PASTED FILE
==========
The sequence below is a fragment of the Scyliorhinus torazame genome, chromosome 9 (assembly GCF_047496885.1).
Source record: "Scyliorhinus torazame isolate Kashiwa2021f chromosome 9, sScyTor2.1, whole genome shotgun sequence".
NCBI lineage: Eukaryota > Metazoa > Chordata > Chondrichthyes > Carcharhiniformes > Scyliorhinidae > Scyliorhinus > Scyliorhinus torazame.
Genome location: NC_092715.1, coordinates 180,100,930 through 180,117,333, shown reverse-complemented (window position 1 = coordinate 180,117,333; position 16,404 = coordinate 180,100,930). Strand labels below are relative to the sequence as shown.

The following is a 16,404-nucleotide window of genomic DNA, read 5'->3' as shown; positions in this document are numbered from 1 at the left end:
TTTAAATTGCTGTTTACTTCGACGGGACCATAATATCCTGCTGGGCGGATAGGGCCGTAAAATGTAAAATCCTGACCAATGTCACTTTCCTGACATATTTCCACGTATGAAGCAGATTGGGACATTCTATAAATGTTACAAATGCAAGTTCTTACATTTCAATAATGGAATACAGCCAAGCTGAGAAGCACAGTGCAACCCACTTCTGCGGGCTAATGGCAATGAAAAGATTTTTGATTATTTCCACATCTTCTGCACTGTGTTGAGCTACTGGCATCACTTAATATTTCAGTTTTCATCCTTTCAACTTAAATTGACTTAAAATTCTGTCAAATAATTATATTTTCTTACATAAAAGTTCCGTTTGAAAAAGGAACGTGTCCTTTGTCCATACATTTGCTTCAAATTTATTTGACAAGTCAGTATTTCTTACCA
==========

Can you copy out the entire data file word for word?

The sequence below is a fragment of the Scyliorhinus torazame genome, chromosome 9 (assembly GCF_047496885.1).
Source record: "Scyliorhinus torazame isolate Kashiwa2021f chromosome 9, sScyTor2.1, whole genome shotgun sequence".
NCBI lineage: Eukaryota > Metazoa > Chordata > Chondrichthyes > Carcharhiniformes > Scyliorhinidae > Scyliorhinus > Scyliorhinus torazame.
Genome location: NC_092715.1, coordinates 180,100,930 through 180,117,333, shown reverse-complemented (window position 1 = coordinate 180,117,333; position 16,404 = coordinate 180,100,930). Strand labels below are relative to the sequence as shown.

The following is a 16,404-nucleotide window of genomic DNA, read 5'->3' as shown; positions in this document are numbered from 1 at the left end:
TTTAAATTGCTGTTTACTTCGACGGGACCATAATATCCTGCTGGGCGGATAGGGCCGTAAAATGTAAAATCCTGACCAATGTCACTTTCCTGACATATTTCCACGTATGAAGCAGATTGGGACATTCTATAAATGTTACAAATGCAAGTTCTTACATTTCAATAATGGAATACAGCCAAGCTGAGAAGCACAGTGCAACCCACTTCTGCGGGCTAATGGCAATGAAAAGATTTTTGATTATTTCCACATCTTCTGCACTGTGTTGAGCTACTGGCATCACTTAATATTTCAGTTTTCATCCTTTCAACTTAAATTGACTTAAAATTCTGTCAAATAATTATATTTTCTTACATAAAAGTTCCGTTTGAAAAAGGAACGTGTCCTTTGTCCATACATTTGCTTCAAATTTATTTGACAAGTCAGTATTTCTTACCA